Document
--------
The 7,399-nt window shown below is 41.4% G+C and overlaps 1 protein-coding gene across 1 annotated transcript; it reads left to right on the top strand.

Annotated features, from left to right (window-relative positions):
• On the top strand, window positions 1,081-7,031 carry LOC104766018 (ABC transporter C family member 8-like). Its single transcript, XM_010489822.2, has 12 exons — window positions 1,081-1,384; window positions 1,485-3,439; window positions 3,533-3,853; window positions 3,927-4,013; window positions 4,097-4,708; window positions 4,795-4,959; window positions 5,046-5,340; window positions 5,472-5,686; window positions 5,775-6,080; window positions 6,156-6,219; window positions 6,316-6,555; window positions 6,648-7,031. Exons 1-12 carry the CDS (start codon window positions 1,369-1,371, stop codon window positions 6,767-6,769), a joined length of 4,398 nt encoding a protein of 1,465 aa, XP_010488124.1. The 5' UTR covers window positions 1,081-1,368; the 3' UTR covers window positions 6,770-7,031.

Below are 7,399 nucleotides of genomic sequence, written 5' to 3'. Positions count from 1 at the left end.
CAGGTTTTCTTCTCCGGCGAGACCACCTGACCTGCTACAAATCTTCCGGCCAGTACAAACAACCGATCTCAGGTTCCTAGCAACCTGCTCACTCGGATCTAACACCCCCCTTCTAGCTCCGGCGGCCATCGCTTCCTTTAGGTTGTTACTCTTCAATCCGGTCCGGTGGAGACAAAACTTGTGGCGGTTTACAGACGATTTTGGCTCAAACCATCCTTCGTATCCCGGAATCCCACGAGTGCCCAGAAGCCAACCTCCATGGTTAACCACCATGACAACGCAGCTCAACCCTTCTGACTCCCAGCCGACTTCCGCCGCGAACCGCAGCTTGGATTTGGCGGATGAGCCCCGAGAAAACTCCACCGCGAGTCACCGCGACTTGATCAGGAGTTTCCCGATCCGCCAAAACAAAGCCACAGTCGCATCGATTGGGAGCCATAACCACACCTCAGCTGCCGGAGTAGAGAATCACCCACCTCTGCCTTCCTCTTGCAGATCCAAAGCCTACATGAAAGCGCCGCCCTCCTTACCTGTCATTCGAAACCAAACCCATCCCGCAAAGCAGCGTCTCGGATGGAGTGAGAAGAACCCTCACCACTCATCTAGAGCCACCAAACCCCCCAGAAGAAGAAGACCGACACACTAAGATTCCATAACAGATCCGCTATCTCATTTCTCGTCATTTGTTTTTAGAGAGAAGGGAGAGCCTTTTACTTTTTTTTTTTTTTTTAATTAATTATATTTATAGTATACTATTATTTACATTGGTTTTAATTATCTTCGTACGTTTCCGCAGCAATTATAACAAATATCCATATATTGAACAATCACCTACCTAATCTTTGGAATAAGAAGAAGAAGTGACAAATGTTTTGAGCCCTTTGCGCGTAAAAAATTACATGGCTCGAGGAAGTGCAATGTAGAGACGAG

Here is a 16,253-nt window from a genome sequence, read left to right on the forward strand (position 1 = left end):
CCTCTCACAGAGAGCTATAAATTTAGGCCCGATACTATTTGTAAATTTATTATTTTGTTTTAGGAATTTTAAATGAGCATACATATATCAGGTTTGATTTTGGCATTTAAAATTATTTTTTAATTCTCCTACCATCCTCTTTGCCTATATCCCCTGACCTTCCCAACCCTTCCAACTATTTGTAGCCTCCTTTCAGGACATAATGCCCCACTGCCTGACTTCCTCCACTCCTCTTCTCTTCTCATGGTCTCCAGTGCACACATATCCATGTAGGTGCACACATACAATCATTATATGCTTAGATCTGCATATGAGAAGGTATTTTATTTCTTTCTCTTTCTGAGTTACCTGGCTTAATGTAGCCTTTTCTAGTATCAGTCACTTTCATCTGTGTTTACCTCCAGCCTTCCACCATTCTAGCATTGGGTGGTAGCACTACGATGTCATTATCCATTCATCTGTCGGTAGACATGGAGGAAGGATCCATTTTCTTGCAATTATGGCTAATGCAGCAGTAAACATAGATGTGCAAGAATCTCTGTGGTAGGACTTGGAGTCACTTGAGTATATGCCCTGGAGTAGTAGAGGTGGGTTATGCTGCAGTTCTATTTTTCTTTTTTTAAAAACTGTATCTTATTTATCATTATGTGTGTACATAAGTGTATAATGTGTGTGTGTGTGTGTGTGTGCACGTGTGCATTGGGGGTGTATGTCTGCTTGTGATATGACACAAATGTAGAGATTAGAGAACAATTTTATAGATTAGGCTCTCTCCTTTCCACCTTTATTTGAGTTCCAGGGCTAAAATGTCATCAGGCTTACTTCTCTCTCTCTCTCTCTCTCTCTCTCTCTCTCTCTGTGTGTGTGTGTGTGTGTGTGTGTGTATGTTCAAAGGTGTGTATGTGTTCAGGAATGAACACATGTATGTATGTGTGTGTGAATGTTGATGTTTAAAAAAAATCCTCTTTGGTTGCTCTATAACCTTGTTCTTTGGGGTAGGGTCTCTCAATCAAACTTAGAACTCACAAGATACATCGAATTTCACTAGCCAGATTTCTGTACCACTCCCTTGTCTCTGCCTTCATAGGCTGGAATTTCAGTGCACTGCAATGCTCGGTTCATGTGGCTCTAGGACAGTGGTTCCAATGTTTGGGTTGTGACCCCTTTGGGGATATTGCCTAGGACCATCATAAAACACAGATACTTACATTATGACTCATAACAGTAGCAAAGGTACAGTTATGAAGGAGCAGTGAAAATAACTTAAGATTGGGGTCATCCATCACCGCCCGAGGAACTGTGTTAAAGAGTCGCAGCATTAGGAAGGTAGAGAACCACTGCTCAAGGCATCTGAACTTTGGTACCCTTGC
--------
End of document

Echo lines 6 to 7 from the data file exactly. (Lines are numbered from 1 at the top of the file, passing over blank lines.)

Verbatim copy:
Here is a 16,253-nt window from a genome sequence, read left to right on the forward strand (position 1 = left end):
CCTCTCACAGAGAGCTATAAATTTAGGCCCGATACTATTTGTAAATTTATTATTTTGTTTTAGGAATTTTAAATGAGCATACATATATCAGGTTTGATTTTGGCATTTAAAATTATTTTTTAATTCTCCTACCATCCTCTTTGCCTATATCCCCTGACCTTCCCAACCCTTCCAACTATTTGTAGCCTCCTTTCAGGACATAATGCCCCACTGCCTGACTTCCTCCACTCCTCTTCTCTTCTCATGGTCTCCAGTGCACACATATCCATGTAGGTGCACACATACAATCATTATATGCTTAGATCTGCATATGAGAAGGTATTTTATTTCTTTCTCTTTCTGAGTTACCTGGCTTAATGTAGCCTTTTCTAGTATCAGTCACTTTCATCTGTGTTTACCTCCAGCCTTCCACCATTCTAGCATTGGGTGGTAGCACTACGATGTCATTATCCATTCATCTGTCGGTAGACATGGAGGAAGGATCCATTTTCTTGCAATTATGGCTAATGCAGCAGTAAACATAGATGTGCAAGAATCTCTGTGGTAGGACTTGGAGTCACTTGAGTATATGCCCTGGAGTAGTAGAGGTGGGTTATGCTGCAGTTCTATTTTTCTTTTTTTAAAAACTGTATCTTATTTATCATTATGTGTGTACATAAGTGTATAATGTGTGTGTGTGTGTGTGTGTGCACGTGTGCATTGGGGGTGTATGTCTGCTTGTGATATGACACAAATGTAGAGATTAGAGAACAATTTTATAGATTAGGCTCTCTCCTTTCCACCTTTATTTGAGTTCCAGGGCTAAAATGTCATCAGGCTTACTTCTCTCTCTCTCTCTCTCTCTCTCTCTCTCTCTCTGTGTGTGTGTGTGTGTGTGTGTGTGTATGTTCAAAGGTGTGTATGTGTTCAGGAATGAACACATGTATGTATGTGTGTGTGAATGTTGATGTTTAAAAAAAATCCTCTTTGGTTGCTCTATAACCTTGTTCTTTGGGGTAGGGTCTCTCAATCAAACTTAGAACTCACAAGATACATCGAATTTCACTAGCCAGATTTCTGTACCACTCCCTTGTCTCTGCCTTCATAGGCTGGAATTTCAGTGCACTGCAATGCTCGGTTCATGTGGCTCTAGGACAGTGGTTCCAATGTTTGGGTTGTGACCCCTTTGGGGATATTGCCTAGGACCATCATAAAACACAGATACTTACATTATGACTCATAACAGTAGCAAAGGTACAGTTATGAAGGAGCAGTGAAAATAACTTAAGATTGGGGTCATCCATCACCGCCCGAGGAACTGTGTTAAAGAGTCGCAGCATTAGGAAGGTAGAGAACCACTGCTCAAGGCATCTGAACTTTGGTACCCTTGC